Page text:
Temperature and Shock Load Effects

A spray irrigation system continues to purify water when temperatures are near freezing. Since the respiration of microorganisms slows down as temperature decreases, researchers believed that the impurities were being adsorbed on the surface of the vegetation and held there until the weather grew warm again. However, biological studies show that as the temperature decreases, the number of organisms increases, thus maintaining a constant level of mass activity. Figure 7.52.2 shows this phenomenon.

Spray irrigation systems have the outstanding capability of handling shock loads as well as periods of long shutdowns and immediate startups, producing excellent results in either case. In addition, variations in effluent composition, such as the results of night cleanup, produce no adverse effects. The effluent pH of a spray irrigation system stays between 6.8 and 7.0 although the waste applied at night reaches a pH of 12 for approximately 1 hour and sometimes for as long as 3 hours.

Figure 7.52.3 provides evidence of this dampening effect, showing the diurnal variations of electrical conductivity of both the wastewater and the field effluent for each season. The higher conductivity in runoff during the summer months is due to the increase in evapotranspiration and the decrease in the runoff volume.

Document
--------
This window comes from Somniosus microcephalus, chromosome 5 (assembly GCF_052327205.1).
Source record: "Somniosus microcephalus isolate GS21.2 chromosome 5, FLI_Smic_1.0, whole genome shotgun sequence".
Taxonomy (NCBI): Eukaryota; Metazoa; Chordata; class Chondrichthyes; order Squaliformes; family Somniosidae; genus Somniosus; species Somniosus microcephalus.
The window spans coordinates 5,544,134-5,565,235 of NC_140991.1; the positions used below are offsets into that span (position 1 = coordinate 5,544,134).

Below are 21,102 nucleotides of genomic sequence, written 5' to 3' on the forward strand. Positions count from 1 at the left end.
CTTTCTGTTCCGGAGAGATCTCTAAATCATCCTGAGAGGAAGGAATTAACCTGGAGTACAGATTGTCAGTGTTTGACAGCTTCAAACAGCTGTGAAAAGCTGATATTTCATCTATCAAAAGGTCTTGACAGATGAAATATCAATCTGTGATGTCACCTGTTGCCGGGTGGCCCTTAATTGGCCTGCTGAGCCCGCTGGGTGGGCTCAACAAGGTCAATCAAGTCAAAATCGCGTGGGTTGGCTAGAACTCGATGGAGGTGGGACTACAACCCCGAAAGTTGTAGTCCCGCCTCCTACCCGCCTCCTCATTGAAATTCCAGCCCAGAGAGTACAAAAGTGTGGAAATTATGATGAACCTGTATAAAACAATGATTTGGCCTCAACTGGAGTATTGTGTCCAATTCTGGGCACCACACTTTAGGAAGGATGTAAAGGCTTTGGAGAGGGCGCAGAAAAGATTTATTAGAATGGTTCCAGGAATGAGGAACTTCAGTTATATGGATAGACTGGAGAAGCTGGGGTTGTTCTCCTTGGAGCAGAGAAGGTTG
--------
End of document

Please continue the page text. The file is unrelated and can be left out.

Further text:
For an overland flow system, if a single terraced slope is accidentally overloaded due to mechanical failure, the effluent treatment continues in the other terraces and waterways before the effluent reaches the receiving stream. This capability makes the spray irrigation method a safe technique.

FIG. 7.52.2 Total microbial population on control and test lots.
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